The Leagrave Centre, Luton, is set to be turned into a special educational needs (SEN) school, following planning approval by Luton Borough Council.

Applicant Luton Borough Council submitted plans to convert and change the use of the Strangers Way site from its current use as a conference and training venue to an educational facility.

Planning officer Abi Chapman told Luton Borough Council’s development management committee: “There are few external changes as this premises was purposely built as a school. Five classrooms are proposed for 40 students, with 20 staff.

“A one-way system will operate, with parking for 58 vehicles and six minibus spaces. This is an extension to the Lady Zia Wernher School in Ashcroft Road.

“The conference centre can cater for 174 delegates, so this use is less intensive. Leagrave Primary School objected on highways safety grounds because of increased traffic movements. It’s considered the volume of traffic won’t cause significant congestion to the detriment of road safety.”

Leagrave Primary School deputy headteacher Debbie Bastin said: “We disagree with the information contained in the travel plan and the transport statement.

“Our school has 450 pupils and more than 60 staff accessing the site each day. We argue it would have a severe impact in Strangers Way, with waste management vehicles, food deliveries and school transport bringing higher levels of noise, disturbance and vehicle fumes. We’re concerned about the position of the proposed entrance and exit points. With yellow zigzags opposite, our parents will have nowhere to drop their children.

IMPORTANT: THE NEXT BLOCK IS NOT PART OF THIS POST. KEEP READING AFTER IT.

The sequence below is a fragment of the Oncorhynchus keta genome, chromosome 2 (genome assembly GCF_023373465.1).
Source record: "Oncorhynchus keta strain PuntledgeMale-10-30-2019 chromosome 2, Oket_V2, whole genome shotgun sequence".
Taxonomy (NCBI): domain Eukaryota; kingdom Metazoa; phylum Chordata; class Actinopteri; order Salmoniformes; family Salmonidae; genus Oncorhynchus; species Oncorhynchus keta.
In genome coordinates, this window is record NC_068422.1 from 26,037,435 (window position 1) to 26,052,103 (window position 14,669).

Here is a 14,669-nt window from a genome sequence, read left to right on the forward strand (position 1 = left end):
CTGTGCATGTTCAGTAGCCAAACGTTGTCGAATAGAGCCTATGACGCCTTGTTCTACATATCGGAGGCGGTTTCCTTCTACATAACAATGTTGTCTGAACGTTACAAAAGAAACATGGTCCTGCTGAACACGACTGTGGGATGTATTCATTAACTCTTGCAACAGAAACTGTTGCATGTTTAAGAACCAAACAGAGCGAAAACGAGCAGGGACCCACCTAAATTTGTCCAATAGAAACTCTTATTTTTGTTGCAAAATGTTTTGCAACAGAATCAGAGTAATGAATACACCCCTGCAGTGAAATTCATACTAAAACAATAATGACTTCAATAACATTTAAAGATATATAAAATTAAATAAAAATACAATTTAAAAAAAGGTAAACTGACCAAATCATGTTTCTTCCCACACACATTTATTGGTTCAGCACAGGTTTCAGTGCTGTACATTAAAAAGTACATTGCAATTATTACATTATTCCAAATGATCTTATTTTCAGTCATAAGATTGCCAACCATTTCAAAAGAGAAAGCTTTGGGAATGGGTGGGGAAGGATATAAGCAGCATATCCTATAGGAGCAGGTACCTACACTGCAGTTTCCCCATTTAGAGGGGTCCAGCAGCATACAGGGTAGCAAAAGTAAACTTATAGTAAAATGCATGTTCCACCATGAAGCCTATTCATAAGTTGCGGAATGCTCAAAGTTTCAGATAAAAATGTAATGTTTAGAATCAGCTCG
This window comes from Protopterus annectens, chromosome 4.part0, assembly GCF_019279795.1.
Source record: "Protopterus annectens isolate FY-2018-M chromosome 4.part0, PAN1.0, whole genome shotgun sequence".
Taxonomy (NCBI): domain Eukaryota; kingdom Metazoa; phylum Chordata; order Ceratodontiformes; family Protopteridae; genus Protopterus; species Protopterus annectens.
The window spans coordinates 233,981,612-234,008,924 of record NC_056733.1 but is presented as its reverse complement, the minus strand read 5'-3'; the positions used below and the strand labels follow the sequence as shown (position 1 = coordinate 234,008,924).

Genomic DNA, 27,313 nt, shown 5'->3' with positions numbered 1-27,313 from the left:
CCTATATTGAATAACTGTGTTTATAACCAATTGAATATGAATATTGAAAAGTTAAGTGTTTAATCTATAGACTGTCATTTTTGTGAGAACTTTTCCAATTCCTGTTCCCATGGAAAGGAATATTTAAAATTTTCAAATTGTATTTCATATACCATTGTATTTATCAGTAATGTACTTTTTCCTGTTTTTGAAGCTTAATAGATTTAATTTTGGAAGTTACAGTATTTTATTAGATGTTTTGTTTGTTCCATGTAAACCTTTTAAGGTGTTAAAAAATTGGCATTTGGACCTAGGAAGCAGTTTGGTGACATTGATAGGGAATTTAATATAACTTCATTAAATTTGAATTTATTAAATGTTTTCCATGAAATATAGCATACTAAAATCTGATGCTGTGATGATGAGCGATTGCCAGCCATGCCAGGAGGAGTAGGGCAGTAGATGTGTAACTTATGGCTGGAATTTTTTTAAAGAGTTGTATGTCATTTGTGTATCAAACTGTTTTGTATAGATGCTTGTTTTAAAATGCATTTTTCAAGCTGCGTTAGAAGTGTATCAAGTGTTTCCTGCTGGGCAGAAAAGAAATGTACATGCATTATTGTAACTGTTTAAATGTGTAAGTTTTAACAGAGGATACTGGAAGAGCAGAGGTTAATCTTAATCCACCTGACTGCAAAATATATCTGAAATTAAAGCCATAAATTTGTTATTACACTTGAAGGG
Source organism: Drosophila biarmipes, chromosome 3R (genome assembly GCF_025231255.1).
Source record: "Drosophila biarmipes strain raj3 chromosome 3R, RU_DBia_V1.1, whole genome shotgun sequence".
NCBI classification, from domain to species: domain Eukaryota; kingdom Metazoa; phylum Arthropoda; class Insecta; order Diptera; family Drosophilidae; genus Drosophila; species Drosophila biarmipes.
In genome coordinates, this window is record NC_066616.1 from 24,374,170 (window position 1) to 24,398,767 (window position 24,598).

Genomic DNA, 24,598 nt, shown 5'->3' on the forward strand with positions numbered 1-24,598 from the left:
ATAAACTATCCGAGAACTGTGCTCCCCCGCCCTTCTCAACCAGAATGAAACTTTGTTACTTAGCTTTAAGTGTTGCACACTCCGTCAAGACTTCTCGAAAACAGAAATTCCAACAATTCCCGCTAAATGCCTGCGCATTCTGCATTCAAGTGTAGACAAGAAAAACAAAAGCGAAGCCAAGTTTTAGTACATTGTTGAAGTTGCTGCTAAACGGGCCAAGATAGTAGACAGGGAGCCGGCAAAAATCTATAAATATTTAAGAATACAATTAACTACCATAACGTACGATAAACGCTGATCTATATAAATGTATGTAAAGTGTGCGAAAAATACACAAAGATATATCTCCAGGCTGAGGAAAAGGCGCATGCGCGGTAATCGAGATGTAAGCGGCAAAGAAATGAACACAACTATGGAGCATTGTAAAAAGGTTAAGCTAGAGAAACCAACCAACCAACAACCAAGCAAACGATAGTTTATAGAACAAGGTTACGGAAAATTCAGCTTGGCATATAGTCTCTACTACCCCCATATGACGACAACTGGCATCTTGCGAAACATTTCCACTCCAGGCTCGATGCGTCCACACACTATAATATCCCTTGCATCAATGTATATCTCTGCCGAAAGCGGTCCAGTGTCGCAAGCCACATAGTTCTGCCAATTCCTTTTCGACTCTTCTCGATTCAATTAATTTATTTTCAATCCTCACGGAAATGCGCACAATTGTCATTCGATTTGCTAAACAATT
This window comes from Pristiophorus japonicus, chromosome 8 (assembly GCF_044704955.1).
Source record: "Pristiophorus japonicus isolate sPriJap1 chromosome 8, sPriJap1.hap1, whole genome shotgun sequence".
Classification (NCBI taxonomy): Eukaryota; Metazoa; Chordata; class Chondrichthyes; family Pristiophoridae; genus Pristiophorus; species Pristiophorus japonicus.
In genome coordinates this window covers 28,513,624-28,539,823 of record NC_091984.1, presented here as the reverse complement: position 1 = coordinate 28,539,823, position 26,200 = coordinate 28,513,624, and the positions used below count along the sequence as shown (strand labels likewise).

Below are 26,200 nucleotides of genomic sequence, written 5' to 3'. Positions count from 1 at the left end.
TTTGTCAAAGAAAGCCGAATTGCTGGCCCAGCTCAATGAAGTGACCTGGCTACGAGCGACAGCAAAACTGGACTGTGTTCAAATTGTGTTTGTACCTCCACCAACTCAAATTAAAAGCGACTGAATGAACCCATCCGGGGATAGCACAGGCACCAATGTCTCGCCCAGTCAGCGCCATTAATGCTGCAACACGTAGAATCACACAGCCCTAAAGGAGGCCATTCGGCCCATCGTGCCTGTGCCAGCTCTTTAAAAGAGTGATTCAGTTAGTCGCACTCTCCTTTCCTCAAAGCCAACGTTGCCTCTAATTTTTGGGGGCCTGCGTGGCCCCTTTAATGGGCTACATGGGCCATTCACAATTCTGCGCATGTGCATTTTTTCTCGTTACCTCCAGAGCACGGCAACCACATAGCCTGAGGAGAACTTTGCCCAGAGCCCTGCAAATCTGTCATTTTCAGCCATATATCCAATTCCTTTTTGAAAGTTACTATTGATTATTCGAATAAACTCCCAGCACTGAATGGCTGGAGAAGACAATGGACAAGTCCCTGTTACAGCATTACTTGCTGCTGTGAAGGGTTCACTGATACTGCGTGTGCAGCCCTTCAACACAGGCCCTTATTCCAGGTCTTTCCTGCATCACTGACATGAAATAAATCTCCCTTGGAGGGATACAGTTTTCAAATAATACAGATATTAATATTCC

“That applies for school assemblies, nativity plays and sports day, adding to their current anxieties and frustrations. A child’s still being treated in hospital for serious injuries after she was run over outside the school. We witness unsafe practice daily, such as vehicles stopping in the middle of the road to let children jump out.

Senior education officer Debbie Craig said: “This is to meet the council’s statutory function of ensuring there are enough school places, special ones in this instance. The first tranche of 40 places are required for September 2023 to avoid a shortfall.”

Education officer David Campbell added: “We’re proposing 128 pupils, far less than the previous models proposed there. All the parking will be self-contained, with coaches or buses bringing the children. We’ll try to deliver a permanent CCTV camera which reassures the school.”

Councillors unanimously approved the development.

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